Capone (2020)

If you’re longing for a dead-serious portrait of Al Capone’s final days in which he loudly shits his pants in front of FBI agents, look no further than writer-director Josh Trank’s passion project, Capone.

The film feels like a dudebro response to The Irishman. You can picture Trank watching Martin Scorsese’s work and muttering, “Oh, yeah? Well, my movie’s gonna have a dying gangster farting!”

Capone explores the Chicago mobster’s exile in Florida, where he wanders around his sun-baked mansion and digs through the cobwebs of his dementia-addled brain. Here, Trank and star Tom Hardy effectively convey how sickness shrunk the formidable figure. One particularly memorable scene finds him standing in front of the screen in his home movie theater, singing along with the Lion in The Wizard of Oz and trying to seem larger than life. He’s like a child struggling to demonstrate power. Sounds like another certain public figure in the news these days, doesn’t it?

For quite a spell, not much happens in the film. It meanders like Capone does. The major conflict boils down to FBI agents searching for a large sum of money that Capone supposedly tucked away. You can’t help but side with an overseeing agent when he says, “I don’t give a shit about Al Capone. When he dies, dig up his place, find whatever’s there and move on.”

The more interesting parts of the movie take place inside Capone’s mind, as memories of his mayhem come back to haunt him. While The Irishman delicately explores the banality of evil, Capone indulges in excess. We see one of Capone’s henchmen stab a fellow mafioso in the neck for at least 30 seconds straight. This makes for a stark, startling contrast to the quiet, intimate opening chapter of the film.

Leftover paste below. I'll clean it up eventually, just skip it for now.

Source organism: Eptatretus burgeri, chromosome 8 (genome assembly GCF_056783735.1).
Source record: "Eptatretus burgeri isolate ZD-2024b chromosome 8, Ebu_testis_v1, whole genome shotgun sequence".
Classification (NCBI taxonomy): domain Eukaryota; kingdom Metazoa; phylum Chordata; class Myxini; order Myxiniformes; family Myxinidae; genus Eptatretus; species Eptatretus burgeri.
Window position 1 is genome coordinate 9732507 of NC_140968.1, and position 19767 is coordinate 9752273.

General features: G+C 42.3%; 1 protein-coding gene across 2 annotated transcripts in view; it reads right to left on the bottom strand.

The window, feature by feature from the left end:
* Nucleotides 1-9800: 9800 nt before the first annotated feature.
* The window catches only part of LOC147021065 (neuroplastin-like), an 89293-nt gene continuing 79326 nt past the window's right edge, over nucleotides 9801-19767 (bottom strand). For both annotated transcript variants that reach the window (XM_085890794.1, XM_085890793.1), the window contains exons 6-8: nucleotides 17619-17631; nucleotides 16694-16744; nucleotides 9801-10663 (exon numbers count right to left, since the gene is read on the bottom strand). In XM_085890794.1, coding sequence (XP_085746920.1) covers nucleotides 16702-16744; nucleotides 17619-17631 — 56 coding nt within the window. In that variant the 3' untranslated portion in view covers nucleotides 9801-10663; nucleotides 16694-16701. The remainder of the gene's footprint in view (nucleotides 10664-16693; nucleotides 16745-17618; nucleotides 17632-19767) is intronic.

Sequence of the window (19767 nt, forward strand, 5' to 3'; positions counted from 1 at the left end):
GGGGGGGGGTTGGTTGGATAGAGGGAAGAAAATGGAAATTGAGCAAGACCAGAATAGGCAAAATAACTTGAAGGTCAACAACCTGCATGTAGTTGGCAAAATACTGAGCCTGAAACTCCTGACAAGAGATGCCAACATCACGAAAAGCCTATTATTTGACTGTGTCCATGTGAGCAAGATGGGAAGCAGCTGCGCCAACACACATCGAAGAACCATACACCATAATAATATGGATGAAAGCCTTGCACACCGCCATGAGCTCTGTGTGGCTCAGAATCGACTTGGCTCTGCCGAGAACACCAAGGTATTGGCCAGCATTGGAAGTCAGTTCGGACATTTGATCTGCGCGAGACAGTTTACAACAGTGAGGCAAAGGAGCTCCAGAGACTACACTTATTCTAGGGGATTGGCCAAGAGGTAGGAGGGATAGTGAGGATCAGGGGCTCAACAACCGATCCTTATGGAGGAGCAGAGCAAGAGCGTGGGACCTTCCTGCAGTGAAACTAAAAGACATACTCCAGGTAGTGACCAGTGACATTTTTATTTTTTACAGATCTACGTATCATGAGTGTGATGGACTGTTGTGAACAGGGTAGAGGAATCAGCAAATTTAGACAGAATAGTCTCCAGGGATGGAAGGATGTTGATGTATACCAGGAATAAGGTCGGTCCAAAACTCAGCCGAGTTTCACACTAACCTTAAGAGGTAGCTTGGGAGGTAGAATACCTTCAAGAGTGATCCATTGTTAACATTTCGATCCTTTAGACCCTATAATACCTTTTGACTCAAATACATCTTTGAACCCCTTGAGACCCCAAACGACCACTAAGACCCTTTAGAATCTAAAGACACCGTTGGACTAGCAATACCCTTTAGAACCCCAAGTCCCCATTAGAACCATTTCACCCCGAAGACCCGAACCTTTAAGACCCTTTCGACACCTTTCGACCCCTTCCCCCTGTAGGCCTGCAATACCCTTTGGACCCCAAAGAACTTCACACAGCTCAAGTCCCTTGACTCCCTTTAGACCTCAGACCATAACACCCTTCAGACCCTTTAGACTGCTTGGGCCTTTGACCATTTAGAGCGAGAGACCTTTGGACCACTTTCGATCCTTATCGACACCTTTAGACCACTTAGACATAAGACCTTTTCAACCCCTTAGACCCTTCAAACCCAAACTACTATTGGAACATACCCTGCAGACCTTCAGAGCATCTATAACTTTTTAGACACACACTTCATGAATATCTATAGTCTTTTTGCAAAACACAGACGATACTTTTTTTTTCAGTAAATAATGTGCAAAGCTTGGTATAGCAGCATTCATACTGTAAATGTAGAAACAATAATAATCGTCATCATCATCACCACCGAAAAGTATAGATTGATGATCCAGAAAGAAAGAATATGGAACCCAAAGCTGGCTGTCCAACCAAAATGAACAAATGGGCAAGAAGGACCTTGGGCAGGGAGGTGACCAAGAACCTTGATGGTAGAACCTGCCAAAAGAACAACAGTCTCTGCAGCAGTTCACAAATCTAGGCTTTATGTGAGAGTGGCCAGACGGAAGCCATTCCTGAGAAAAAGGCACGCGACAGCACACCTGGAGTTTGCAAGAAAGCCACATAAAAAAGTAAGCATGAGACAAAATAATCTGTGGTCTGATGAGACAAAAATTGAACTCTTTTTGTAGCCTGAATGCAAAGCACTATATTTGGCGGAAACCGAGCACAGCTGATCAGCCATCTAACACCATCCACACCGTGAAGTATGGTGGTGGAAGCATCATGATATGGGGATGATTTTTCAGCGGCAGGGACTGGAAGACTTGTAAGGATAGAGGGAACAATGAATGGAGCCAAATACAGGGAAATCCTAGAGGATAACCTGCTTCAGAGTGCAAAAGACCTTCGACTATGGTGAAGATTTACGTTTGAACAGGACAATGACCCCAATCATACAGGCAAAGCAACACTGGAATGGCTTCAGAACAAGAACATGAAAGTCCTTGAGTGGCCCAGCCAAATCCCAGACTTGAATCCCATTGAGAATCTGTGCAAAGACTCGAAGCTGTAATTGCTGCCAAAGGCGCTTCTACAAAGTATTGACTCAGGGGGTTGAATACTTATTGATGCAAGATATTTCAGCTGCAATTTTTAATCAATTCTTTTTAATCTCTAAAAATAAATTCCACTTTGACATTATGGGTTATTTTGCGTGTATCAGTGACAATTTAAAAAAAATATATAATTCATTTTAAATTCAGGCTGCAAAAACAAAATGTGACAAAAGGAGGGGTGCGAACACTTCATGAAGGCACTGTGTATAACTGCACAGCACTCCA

As Capone grows paranoid about people out to get him, we see the mobster finally understanding the same fear he strikes in others, choking on the taste of his own medicine.

OK. So, the more I write about this film, the more I appreciate it. But I don’t want to downplay how bizarre it is. Hardy’s performance consists of growling, grunting, passing gas, pooping his pants and sizing people up like Larry David does in Curb Your Enthusiasm when he’s trying to sniff out a lie. At one point, he calls an alligator “a fucking bum” and blows a hole in its back with a rifle. Another scene finds him sucking on a carrot while taking down friends and family members with a gold Tommy Gun. The film is a greasy carnival ride under the guise of a polished prestige picture. With luscious cinematography by Peter Deming and a quietly ominous score by rapper El-P, Capone seems like Oscar bait, but it feels pretty trashy.

Although the cast boasts such stars as Linda Cardellini, Matt Dillon and Kyle MacLachlan, they fall under the shadow of Hardy. Is his performance good? Is the film good? Well, let’s just say that both are fascinating to watch.

After publicly whining about his Fantastic Four reboot and fleeing from a Star Wars anthology film, Trank made a film exactly his way. This is his final cut. Apparently he gave Hardy free reign, too. What does it say about them that their work here is batshit crazy?



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Sam Watermeier has been a film critic since practically before he was born, as he almost popped out of his mother's womb in a movie theater during the drawn-out conclusion of The Godfather Part III. Sam started professionally in 2009 at NUVO Newsweekly, not only contributing movie reviews but also profiles of local filmmakers and previews of Indy film festivals. He also writes reviews and commentaries for the Indy-based website The Film Yap. In 2015, Sam was inducted into the Indiana Film Journalists Association.


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